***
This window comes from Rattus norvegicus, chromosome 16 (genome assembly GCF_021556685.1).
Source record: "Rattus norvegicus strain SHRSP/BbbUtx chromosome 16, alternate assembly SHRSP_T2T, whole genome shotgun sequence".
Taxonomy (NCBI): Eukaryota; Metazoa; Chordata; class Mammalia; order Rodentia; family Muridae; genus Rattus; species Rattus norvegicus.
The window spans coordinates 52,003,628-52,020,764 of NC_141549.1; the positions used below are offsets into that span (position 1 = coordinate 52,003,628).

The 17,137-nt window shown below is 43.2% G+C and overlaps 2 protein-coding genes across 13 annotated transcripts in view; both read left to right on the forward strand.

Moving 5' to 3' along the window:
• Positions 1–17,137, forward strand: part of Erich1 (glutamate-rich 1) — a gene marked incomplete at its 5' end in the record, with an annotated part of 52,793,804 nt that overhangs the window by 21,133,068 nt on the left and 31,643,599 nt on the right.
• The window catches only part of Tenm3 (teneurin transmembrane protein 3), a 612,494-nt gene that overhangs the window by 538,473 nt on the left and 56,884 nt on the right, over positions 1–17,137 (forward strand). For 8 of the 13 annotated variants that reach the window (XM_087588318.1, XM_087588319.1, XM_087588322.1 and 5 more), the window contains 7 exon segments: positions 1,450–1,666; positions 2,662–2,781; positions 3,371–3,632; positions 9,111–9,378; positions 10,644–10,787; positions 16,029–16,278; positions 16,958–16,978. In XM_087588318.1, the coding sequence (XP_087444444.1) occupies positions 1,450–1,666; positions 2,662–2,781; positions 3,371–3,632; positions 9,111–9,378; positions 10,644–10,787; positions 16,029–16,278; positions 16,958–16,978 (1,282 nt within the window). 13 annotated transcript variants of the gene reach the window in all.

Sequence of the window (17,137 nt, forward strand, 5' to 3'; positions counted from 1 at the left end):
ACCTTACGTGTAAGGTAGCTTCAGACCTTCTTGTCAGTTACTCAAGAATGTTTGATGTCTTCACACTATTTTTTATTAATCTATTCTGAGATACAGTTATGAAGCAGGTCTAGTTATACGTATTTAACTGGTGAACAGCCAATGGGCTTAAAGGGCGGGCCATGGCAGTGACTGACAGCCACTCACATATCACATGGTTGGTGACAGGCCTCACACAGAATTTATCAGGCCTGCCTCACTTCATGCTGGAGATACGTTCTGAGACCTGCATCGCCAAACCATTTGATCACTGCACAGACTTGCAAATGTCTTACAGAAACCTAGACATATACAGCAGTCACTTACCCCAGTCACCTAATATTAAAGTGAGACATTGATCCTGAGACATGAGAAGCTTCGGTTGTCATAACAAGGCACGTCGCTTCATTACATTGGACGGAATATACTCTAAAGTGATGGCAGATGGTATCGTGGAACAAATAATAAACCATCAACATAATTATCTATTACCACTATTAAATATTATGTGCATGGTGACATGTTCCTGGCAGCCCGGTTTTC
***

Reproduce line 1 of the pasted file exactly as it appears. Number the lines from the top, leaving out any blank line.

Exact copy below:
This window comes from Rattus norvegicus, chromosome 16 (genome assembly GCF_021556685.1).